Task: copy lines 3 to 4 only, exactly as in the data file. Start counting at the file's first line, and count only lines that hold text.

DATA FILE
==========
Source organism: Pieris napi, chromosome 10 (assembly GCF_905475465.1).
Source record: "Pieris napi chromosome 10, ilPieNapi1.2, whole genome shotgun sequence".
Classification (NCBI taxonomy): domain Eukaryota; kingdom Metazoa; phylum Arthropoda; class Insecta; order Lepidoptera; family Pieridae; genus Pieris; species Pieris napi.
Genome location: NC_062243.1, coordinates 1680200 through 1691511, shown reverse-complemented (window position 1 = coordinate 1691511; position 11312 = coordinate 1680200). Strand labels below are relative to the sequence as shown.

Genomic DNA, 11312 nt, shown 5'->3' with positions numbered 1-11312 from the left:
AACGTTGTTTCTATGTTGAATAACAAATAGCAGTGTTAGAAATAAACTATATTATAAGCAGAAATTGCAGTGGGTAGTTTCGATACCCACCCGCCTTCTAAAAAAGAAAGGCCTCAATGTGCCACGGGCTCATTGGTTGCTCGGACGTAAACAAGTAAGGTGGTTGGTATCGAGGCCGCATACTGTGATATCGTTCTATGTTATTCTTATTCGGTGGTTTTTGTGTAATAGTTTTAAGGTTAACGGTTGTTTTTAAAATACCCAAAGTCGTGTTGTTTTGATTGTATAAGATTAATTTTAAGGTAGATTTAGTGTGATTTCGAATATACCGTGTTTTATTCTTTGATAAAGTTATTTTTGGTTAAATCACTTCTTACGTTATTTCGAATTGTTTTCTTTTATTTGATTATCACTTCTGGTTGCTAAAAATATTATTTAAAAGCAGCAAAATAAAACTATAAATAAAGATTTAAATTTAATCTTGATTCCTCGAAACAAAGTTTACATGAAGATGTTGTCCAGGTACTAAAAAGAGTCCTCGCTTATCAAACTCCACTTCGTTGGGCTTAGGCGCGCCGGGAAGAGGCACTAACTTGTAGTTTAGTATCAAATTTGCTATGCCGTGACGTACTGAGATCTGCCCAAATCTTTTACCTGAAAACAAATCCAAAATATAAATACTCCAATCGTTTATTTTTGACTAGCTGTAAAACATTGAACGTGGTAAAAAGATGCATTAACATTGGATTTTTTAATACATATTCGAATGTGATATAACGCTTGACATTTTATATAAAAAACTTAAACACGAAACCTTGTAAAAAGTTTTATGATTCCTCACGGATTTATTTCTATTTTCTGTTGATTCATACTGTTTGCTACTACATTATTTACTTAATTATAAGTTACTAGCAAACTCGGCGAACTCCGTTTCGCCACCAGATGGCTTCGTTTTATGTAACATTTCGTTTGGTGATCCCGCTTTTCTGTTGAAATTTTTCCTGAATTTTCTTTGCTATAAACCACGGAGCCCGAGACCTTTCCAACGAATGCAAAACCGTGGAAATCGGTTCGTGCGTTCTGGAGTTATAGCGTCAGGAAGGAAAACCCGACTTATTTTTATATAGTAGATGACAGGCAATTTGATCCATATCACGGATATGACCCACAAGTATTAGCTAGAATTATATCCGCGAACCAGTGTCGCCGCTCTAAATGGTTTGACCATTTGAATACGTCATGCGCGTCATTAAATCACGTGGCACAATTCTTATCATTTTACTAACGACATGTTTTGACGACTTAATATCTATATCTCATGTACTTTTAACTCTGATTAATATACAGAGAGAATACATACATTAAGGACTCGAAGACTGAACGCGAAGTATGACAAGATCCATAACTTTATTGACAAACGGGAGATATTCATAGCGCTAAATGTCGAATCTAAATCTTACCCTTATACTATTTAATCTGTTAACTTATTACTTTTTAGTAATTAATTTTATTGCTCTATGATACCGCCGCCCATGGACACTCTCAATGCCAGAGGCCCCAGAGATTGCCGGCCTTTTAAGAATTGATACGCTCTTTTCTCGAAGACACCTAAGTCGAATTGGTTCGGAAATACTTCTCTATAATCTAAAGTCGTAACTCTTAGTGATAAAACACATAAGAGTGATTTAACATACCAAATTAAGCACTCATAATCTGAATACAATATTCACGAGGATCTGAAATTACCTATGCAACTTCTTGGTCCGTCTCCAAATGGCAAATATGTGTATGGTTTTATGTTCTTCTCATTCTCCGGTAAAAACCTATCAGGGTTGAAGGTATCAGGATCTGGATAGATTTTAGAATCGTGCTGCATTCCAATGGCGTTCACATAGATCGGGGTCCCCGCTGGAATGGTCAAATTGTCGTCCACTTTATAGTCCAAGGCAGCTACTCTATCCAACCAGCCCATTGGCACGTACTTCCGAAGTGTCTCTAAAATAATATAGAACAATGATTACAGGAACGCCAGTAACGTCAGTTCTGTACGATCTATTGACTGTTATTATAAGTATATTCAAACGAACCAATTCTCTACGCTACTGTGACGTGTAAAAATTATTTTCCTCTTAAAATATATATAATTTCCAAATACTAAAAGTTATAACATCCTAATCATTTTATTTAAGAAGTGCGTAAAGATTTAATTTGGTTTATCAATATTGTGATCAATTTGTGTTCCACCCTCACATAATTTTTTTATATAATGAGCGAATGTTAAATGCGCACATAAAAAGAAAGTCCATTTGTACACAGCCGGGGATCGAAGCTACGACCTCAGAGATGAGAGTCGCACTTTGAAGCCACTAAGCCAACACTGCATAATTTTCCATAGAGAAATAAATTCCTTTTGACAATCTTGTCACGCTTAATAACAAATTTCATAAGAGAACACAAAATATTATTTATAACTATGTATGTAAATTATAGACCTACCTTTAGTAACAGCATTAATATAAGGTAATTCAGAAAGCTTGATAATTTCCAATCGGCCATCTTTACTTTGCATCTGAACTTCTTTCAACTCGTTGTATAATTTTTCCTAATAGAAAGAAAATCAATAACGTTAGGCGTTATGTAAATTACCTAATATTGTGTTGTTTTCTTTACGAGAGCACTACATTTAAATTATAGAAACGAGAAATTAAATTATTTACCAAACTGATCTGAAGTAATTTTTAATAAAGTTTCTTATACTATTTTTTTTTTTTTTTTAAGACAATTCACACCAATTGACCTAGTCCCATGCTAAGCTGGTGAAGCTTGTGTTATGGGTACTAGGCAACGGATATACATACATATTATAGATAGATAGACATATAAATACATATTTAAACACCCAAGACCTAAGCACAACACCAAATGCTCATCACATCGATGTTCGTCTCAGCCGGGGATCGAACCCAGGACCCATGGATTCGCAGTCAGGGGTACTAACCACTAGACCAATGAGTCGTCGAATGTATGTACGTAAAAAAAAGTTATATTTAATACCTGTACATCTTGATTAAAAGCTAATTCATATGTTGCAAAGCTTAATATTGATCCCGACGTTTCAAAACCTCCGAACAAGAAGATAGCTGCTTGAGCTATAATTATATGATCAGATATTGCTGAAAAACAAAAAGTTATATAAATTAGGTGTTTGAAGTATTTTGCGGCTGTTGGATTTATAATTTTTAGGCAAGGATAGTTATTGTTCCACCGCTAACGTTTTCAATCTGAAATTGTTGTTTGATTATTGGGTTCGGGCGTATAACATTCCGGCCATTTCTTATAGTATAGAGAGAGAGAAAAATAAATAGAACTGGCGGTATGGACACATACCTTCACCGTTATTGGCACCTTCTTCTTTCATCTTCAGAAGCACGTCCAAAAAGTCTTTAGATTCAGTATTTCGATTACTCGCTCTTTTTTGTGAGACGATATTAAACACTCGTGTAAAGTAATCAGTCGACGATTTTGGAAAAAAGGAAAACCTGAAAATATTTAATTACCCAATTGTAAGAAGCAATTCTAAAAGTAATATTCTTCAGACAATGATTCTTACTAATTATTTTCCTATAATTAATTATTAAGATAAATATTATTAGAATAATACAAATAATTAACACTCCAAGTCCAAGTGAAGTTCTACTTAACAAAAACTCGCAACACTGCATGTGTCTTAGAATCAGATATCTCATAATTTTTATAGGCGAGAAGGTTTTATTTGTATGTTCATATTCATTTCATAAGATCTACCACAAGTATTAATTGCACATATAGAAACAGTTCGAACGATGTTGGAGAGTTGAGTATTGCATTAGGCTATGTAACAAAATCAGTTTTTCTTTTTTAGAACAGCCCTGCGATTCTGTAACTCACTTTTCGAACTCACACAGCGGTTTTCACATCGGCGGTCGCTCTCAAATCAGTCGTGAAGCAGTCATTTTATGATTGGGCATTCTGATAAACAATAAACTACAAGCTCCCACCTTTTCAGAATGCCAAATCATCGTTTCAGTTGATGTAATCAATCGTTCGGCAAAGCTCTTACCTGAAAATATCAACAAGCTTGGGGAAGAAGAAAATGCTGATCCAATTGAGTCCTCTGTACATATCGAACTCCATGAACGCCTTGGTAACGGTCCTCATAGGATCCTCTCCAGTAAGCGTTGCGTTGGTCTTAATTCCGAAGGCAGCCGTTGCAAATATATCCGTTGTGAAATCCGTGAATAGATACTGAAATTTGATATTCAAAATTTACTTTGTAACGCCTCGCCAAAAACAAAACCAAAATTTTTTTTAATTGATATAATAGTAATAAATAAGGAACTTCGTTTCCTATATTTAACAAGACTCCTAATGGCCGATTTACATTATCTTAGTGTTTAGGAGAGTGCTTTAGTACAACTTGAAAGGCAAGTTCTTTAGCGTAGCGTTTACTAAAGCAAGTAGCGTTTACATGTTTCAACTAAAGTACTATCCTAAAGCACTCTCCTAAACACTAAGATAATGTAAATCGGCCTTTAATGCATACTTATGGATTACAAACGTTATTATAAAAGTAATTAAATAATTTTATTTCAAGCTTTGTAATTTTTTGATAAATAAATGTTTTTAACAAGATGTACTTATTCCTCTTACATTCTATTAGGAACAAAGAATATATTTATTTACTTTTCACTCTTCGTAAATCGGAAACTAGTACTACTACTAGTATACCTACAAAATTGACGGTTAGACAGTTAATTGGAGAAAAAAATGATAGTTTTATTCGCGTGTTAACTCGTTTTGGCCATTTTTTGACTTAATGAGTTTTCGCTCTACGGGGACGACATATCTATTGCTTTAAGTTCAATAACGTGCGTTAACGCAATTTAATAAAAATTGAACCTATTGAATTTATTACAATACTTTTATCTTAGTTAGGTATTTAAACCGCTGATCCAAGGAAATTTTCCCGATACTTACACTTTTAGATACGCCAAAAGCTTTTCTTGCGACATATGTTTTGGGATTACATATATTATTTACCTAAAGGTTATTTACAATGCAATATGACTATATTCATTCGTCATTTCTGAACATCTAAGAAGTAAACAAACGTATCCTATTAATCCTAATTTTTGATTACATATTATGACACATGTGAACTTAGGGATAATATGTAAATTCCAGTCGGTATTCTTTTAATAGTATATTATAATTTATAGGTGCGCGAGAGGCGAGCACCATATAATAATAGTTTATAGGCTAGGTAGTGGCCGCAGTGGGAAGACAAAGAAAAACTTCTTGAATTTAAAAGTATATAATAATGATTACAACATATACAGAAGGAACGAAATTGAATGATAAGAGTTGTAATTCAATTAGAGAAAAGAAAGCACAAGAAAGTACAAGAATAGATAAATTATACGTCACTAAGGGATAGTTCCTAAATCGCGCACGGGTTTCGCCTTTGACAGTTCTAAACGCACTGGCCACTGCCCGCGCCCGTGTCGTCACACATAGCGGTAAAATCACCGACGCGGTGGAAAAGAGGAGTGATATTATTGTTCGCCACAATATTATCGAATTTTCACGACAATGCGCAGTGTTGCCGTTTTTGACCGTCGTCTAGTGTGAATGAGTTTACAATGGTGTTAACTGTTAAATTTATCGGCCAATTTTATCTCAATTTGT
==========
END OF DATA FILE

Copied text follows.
Classification (NCBI taxonomy): domain Eukaryota; kingdom Metazoa; phylum Arthropoda; class Insecta; order Lepidoptera; family Pieridae; genus Pieris; species Pieris napi.
Genome location: NC_062243.1, coordinates 1680200 through 1691511, shown reverse-complemented (window position 1 = coordinate 1691511; position 11312 = coordinate 1680200). Strand labels below are relative to the sequence as shown.